Laphroaig is the name of one out of 9 whisky distilleries on the Scottish island of Islay. Laphroaig have about 17 different kinds of scotch whiskies. This single malt distillery is known for its peaty taste. Among their best are Quarter Cask, Cask Strength and 18 Years Old.
Does Laphroaig contain iodine?
During the prohibition period in the United States, one particular whisky was allowed. Why? Laphroaig’s Scotch contains iodine. It was therefore classified as a medicine. The substance is widely used in dietary supplements. But why does iodine turn up in some smoky whiskies; Islay Scotch in particular?
What determines the different elements found in Islay whisky? The short answer is fresh water added during the distillation process, the drying of the malt and the aging in wooden casks. Surprisingly enough they might all contribute to a higher content of iodine in the whisky.
The larger part of the addition happens where local peat is burned to dry the malt. The peat contains sea water from the spray and wind from the sea. When the smoke from the peat seeps into the malt, the iodine is transferred in the process.
Secondly, there is an unknown quantity of iodine in some of the fresh water used in the distillery process. According to an article from Research Gate, Iodine in Malt whisky: A Preliminary Analysis (source) fresh water amount to very little of the iodine in Scotch from the Islay area.
And here is the third possible source that contribute to Laphroaig’s iodine taste: Whisky is aged in wooden casks before bottled. According to research iodine seems to be released from the charred white oak in to the whisky.
Now we established that whisky has medicinal properties. Can you safely turn alcoholic as long as you chose a Laphroaig whisky with a lot of iodine? Not so fast! Unfortunately, the damaging effect of alcohol far outweighs the benefits, so go easy on the bottle
Who makes Ben Bracken Islay Whisky?
The short answer to this question is «Lidl», but as we all know this is nothing more than a trumped-up grocery store, so could such a pearl of a single malt Scotch really be produced by them?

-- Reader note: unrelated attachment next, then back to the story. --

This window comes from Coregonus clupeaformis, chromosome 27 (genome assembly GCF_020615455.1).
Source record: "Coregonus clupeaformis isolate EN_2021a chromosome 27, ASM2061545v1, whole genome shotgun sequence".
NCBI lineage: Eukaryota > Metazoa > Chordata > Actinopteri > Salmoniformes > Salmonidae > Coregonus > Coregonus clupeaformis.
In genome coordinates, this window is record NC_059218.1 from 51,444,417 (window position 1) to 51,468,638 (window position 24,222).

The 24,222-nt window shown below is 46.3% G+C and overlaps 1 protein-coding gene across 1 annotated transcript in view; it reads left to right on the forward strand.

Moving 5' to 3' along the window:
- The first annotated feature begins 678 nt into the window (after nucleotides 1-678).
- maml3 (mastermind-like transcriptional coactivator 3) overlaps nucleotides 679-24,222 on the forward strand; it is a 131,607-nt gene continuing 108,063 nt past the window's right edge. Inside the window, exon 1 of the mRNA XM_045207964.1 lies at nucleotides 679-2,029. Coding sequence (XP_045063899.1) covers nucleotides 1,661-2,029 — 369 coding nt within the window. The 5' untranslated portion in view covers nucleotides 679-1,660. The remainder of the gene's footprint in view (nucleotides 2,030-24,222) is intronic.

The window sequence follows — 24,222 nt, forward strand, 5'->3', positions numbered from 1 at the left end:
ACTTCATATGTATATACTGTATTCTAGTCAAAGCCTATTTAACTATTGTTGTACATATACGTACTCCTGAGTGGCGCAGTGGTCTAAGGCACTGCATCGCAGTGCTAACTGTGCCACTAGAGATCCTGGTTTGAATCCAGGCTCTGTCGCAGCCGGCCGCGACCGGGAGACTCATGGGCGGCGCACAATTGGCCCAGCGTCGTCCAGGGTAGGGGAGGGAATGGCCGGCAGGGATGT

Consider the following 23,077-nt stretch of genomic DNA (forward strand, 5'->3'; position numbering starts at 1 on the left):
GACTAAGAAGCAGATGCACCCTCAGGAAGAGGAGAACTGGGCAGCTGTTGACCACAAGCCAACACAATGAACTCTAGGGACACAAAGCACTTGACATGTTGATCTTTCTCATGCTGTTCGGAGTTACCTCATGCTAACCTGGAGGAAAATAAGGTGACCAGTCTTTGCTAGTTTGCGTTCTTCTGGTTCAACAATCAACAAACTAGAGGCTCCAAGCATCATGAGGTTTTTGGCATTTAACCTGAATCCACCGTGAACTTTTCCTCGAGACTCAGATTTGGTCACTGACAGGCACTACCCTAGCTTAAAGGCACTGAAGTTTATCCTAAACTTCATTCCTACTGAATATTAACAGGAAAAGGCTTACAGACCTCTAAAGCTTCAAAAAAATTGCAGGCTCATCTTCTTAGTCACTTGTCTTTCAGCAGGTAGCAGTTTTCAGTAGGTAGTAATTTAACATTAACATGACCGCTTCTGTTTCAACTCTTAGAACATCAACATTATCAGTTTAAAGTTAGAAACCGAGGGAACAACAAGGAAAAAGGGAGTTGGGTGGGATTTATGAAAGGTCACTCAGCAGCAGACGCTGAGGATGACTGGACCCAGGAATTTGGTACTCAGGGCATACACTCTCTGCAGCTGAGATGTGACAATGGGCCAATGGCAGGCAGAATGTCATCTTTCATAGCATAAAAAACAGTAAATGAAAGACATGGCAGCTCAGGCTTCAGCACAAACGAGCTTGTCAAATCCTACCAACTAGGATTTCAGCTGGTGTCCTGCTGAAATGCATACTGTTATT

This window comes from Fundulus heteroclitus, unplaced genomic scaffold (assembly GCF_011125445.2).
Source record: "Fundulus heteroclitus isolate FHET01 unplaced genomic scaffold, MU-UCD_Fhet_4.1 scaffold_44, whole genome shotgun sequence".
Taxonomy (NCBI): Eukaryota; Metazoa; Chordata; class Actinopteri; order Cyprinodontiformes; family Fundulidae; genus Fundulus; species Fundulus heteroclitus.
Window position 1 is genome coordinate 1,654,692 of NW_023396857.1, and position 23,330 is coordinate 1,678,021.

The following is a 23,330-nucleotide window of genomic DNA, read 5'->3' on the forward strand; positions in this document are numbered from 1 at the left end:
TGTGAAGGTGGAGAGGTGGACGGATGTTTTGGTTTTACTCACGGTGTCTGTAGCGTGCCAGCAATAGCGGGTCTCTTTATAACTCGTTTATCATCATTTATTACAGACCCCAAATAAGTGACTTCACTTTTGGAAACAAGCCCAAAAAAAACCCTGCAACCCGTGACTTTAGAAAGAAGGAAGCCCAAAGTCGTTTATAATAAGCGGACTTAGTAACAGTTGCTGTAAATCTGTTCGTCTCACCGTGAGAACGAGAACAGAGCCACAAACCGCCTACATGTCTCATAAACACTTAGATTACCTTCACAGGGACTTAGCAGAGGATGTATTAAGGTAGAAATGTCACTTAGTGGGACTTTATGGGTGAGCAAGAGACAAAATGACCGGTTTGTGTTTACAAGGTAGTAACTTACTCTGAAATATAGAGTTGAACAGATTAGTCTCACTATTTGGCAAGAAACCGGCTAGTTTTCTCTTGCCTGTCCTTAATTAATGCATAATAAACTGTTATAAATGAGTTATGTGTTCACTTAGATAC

Even though Lidl has the production rights on this peaty whisky, the true origin might be credited to one of the distilleries on Islay that is one of the Scottish Island with almost mythical status within the whisky community.
The general consensus seems to be that Bowmore distillery is to thank for this reasonably priced, yet popular, single malt Scotch. Bowmore is one out of 9 distilleries on the island of Islay where Ben bracken is being distilled. To be fair most of the manufacturing process should be credited to Bowmore. However, Lidl has bottled the product and put their own brand on it. In that sense they have the legal right to the product.
Why are Islay Whiskies peaty?
Whisky from Islay is often peaty because of the production process it goes through. As you might guess peat is used to produce whiskies with a peaty taste. First, peat is harvested for the purpose of whisky production. Then it is burned to produce smoke with “peaty” flavor. Finally, the distillers let the malted grain in the whisky absorb the flavored smoke.
To be able to use this method of old, you need to have a reasonably cool climate, such as in Scotland, that favors the growth of peat. Peat is basically just vegetation that has not fully decayed, but is rather stuck in layers of half rotten plant material. In the northern region peat was used as a source of energy and heat from ancient times.
The actual process that lets the peaty flavor seep into the malt is when it is being dried over a peat heated fire. The smoke is then absorbed by the barley grain that is later used in the whisky distillery process.
People like the peated taste in whisky. Scotch whiskies gained a lot of popularity in the 1880 when the French brandy industry suffered greatly. The popularity was further strengthened in the US when all alcohol was banned with the exception of Laphroaig whisky, because of its medicinal properties credited to the iodine in it. However, the popularity of the peated whisky, that we experience today, is brand new: It did not happen until the millennium.
How to pronounce "Islay» whisky?
Islay (ɑ́jlə) is one of Scotland’s most southern Islands, and we can use this image to pronounce the word correctly. The word consists of two parts. The first part we can pronounce just like you would the word “isle”. The other part is simple the first vowel sound you pronounce in the word “isle”, so your mouth is wide open and it will sound like -uh. So, the word “Islay” has the exact same vowel sound in the beginning and at the end of the word.
If you think of it in terms of syllables, we have two of them. The first one is the word “eye”. The second syllable is -luh as if you were a musician singing vocables; La-la-la-la.
Below you can see the video. It might be easier to actually hear it pronounced. And remember: It is a lot easier to say before you drink too much Islay whisky.